Stocks shook off early weakness yesterday morning to finish with another session of gains across the board. After beginning the day with an opening gap up, stocks trended lower throughout the first ninety minutes, but the bulls seized control at mid-day, sending the market higher in the afternoon. Strength in the biotech and internet sectors helped the Nasdaq Composite show relative strength for a change. The Nasdaq rallied 1.0%, double the 0.5% gain of the S&P 500. The Dow Jones Industrials ticked only 0.2% higher, but the small-cap Russell 2000 and S&P Midcap 400 advanced by 1.2% and 0.9% respectively. Each of the major indices finished at their intraday highs, a sign of institutional support into the close.
Total volume in the Nasdaq increased by 11% yesterday, enabling the index to register its second straight “accumulation day.” Volume in the NYSE was 5% lighter than the previous day, but still well above its 50-day average level. The gains on higher volume confirmed the relative strength in the Nasdaq, whereas the tapering of turnover in the NYSE matched the more subdued action in the S&P and Dow. Market internals were firm in both exchanges. Advancing volume exceeded declining volume by a margin of 2 to 1 in both the NYSE and Nasdaq.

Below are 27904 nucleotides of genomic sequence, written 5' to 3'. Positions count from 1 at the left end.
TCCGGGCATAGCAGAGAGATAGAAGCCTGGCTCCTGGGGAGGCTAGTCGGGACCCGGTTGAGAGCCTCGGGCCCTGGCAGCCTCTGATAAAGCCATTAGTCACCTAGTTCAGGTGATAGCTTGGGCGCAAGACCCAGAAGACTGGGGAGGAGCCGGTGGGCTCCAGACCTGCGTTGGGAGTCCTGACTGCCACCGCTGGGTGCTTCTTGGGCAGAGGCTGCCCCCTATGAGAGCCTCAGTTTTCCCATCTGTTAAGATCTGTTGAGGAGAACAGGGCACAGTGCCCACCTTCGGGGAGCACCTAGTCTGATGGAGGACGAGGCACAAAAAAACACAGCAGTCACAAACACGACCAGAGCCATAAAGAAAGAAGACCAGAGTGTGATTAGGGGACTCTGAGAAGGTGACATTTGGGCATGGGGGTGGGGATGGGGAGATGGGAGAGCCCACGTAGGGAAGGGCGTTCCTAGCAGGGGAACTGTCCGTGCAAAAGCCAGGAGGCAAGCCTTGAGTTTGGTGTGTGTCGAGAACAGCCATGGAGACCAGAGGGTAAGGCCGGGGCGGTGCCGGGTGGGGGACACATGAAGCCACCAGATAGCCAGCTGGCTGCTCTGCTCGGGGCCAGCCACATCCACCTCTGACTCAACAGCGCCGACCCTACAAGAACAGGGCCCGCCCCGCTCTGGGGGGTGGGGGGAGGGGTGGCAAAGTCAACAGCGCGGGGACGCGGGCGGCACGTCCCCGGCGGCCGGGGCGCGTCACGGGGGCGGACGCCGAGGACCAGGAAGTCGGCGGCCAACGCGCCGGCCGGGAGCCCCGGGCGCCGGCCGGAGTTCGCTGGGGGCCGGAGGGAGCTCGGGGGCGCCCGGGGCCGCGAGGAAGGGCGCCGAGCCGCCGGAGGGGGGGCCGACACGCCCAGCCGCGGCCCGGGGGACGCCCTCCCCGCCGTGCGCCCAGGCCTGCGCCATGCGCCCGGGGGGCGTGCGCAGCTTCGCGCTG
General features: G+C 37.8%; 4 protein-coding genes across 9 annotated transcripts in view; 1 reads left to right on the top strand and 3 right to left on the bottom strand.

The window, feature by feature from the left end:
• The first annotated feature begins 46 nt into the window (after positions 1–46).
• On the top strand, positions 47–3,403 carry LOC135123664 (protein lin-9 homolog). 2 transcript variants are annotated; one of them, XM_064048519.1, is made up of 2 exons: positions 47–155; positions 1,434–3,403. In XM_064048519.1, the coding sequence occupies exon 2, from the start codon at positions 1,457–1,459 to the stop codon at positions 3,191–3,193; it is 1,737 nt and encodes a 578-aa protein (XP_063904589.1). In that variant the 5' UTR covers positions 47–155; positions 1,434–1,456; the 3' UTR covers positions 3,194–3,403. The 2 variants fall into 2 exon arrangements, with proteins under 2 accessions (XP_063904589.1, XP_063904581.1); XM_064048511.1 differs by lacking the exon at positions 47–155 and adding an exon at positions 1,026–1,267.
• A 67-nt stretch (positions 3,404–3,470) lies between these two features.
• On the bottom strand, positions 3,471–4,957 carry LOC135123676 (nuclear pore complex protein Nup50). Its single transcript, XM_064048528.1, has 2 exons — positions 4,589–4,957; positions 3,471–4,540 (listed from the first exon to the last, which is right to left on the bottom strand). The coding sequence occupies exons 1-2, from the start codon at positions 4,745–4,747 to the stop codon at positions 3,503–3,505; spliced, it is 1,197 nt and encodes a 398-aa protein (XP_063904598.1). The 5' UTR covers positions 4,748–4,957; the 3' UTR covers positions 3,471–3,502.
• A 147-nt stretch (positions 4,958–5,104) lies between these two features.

Our long position in the Oil Service HOLDR (OIH) continued to move higher yesterday and is now showing a gain of 6.5 points. The long position in the StreetTRACKS Gold Trust (GLD) also moved further into positive territory, but we stopped out of the iShares Russell 2000 (IWM) when it rallied above the high of its consolidation. We initially sold short IWM when it broke support of its hourly uptrend line on October 24, but it promptly snapped back above it the following day. We also made a decision to close the position in the StreetTRACKS Capital Markets (KCE) ahead of its original stop.